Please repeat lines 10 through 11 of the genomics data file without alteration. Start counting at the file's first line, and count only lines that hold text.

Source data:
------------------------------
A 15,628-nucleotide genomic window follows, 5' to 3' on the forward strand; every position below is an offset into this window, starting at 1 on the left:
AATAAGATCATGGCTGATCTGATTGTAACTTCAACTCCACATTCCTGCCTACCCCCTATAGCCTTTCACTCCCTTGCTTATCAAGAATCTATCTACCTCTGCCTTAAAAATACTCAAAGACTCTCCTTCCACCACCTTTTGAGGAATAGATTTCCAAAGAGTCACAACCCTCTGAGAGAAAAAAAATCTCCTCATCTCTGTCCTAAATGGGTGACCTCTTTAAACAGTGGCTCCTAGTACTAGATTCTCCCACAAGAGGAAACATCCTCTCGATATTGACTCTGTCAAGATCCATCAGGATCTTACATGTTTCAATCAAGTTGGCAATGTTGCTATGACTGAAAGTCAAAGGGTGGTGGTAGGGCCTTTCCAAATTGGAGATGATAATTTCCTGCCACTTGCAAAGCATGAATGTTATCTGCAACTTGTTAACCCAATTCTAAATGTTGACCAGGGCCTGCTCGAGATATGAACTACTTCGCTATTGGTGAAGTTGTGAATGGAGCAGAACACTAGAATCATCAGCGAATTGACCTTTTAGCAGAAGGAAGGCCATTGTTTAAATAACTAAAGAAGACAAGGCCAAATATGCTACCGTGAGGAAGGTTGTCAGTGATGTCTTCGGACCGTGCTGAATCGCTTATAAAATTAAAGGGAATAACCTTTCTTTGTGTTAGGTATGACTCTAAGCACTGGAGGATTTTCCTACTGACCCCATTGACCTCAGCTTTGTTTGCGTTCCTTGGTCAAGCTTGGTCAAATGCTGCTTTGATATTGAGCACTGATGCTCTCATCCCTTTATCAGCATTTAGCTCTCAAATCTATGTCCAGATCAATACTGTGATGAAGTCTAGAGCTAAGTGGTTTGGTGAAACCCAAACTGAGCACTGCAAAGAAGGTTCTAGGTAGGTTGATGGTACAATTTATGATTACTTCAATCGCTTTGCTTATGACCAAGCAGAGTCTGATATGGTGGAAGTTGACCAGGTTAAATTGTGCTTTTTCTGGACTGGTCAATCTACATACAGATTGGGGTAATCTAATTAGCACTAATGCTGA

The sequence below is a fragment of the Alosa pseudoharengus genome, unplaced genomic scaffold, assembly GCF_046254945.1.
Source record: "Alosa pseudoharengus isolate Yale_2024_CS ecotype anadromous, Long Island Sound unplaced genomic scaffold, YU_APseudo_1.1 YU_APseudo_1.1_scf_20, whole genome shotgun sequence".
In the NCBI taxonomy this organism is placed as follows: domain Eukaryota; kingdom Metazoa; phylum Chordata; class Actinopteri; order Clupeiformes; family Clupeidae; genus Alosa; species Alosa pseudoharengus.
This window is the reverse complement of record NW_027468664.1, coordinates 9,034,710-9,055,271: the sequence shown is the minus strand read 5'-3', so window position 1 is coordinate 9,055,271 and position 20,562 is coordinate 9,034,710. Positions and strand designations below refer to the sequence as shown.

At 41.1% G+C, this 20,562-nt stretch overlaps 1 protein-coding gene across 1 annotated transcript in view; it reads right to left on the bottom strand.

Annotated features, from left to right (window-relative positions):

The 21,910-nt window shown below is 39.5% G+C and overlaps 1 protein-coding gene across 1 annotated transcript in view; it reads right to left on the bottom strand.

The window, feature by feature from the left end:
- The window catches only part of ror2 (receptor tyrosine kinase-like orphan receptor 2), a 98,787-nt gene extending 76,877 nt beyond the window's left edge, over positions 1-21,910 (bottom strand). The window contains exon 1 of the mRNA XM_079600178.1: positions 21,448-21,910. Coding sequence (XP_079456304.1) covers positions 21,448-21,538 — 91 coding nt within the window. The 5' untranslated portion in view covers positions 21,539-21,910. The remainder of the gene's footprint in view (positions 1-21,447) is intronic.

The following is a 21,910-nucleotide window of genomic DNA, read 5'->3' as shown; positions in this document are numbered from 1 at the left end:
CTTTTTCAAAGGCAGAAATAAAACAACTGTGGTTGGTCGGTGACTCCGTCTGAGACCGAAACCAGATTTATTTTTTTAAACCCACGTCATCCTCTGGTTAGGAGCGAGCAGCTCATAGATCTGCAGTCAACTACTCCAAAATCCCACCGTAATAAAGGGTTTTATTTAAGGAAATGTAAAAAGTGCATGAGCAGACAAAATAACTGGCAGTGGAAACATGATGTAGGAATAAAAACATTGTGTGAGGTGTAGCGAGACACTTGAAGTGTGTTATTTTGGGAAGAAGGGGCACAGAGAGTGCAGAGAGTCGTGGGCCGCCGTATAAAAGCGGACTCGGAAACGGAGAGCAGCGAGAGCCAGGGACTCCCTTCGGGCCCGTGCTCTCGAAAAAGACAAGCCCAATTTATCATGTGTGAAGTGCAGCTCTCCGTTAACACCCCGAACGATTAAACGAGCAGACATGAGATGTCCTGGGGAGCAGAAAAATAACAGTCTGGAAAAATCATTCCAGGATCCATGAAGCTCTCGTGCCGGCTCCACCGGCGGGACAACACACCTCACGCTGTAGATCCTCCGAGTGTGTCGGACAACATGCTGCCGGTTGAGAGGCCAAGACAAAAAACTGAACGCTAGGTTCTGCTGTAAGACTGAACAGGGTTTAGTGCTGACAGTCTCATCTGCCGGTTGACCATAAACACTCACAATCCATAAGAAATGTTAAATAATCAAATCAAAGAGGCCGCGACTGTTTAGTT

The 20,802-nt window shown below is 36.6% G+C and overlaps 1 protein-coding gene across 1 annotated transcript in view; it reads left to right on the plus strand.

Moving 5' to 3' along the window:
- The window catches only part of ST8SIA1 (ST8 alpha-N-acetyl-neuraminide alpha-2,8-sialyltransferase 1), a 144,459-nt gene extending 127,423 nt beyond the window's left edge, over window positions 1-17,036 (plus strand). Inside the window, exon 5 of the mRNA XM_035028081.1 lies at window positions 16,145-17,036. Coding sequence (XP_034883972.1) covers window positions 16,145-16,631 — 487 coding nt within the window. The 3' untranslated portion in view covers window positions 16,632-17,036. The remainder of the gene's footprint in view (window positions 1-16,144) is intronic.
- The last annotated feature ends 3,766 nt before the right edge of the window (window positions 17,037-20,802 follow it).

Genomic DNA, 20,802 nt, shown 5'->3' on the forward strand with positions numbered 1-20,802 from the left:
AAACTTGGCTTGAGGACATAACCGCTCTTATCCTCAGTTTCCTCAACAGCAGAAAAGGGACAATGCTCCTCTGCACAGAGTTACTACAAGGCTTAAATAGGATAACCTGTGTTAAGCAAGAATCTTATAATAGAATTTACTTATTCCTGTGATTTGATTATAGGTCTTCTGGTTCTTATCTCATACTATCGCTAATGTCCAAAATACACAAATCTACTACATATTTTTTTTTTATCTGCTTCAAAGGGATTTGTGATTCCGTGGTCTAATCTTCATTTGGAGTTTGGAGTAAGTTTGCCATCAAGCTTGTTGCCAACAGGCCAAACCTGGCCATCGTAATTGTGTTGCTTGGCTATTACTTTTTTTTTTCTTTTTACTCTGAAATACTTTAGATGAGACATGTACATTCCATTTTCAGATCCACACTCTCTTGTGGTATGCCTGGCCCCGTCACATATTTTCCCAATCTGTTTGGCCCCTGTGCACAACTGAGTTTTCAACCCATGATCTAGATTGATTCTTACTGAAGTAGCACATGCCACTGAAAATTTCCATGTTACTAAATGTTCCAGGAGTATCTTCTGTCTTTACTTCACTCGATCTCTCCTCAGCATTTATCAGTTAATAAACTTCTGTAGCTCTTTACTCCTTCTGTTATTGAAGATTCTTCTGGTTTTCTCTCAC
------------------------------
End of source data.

The window, feature by feature from the left end:
- The window catches only part of ror2 (receptor tyrosine kinase-like orphan receptor 2), a 98,787-nt gene extending 76,877 nt beyond the window's left edge, over positions 1-21,910 (bottom strand). The window contains exon 1 of the mRNA XM_079600178.1: positions 21,448-21,910. Coding sequence (XP_079456304.1) covers positions 21,448-21,538 — 91 coding nt within the window. The 5' untranslated portion in view covers positions 21,539-21,910. The remainder of the gene's footprint in view (positions 1-21,447) is intronic.